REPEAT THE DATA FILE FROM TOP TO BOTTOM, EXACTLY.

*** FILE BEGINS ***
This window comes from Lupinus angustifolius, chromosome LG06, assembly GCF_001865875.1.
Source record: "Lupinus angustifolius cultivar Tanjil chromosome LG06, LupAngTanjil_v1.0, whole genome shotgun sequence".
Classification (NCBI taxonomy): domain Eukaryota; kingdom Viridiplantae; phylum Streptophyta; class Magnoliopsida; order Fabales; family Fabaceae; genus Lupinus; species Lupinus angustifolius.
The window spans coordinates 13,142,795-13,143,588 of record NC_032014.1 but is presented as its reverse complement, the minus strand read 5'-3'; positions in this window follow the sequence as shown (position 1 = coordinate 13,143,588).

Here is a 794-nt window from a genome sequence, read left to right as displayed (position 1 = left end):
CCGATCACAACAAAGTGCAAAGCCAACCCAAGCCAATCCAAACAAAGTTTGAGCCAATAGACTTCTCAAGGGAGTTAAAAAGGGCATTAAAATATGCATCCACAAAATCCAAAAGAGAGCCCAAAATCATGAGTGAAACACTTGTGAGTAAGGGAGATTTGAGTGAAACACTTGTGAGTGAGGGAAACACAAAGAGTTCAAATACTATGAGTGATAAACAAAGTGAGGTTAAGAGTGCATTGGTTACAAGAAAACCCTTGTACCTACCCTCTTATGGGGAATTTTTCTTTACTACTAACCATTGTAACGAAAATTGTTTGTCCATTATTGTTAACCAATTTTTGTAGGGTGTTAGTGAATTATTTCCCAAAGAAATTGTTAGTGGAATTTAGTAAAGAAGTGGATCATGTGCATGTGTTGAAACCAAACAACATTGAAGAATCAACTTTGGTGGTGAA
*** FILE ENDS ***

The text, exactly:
This window comes from Lupinus angustifolius, chromosome LG06, assembly GCF_001865875.1.
Source record: "Lupinus angustifolius cultivar Tanjil chromosome LG06, LupAngTanjil_v1.0, whole genome shotgun sequence".
Classification (NCBI taxonomy): domain Eukaryota; kingdom Viridiplantae; phylum Streptophyta; class Magnoliopsida; order Fabales; family Fabaceae; genus Lupinus; species Lupinus angustifolius.
The window spans coordinates 13,142,795-13,143,588 of record NC_032014.1 but is presented as its reverse complement, the minus strand read 5'-3'; positions in this window follow the sequence as shown (position 1 = coordinate 13,143,588).

Here is a 794-nt window from a genome sequence, read left to right as displayed (position 1 = left end):
CCGATCACAACAAAGTGCAAAGCCAACCCAAGCCAATCCAAACAAAGTTTGAGCCAATAGACTTCTCAAGGGAGTTAAAAAGGGCATTAAAATATGCATCCACAAAATCCAAAAGAGAGCCCAAAATCATGAGTGAAACACTTGTGAGTAAGGGAGATTTGAGTGAAACACTTGTGAGTGAGGGAAACACAAAGAGTTCAAATACTATGAGTGATAAACAAAGTGAGGTTAAGAGTGCATTGGTTACAAGAAAACCCTTGTACCTACCCTCTTATGGGGAATTTTTCTTTACTACTAACCATTGTAACGAAAATTGTTTGTCCATTATTGTTAACCAATTTTTGTAGGGTGTTAGTGAATTATTTCCCAAAGAAATTGTTAGTGGAATTTAGTAAAGAAGTGGATCATGTGCATGTGTTGAAACCAAACAACATTGAAGAATCAACTTTGGTGGTGAA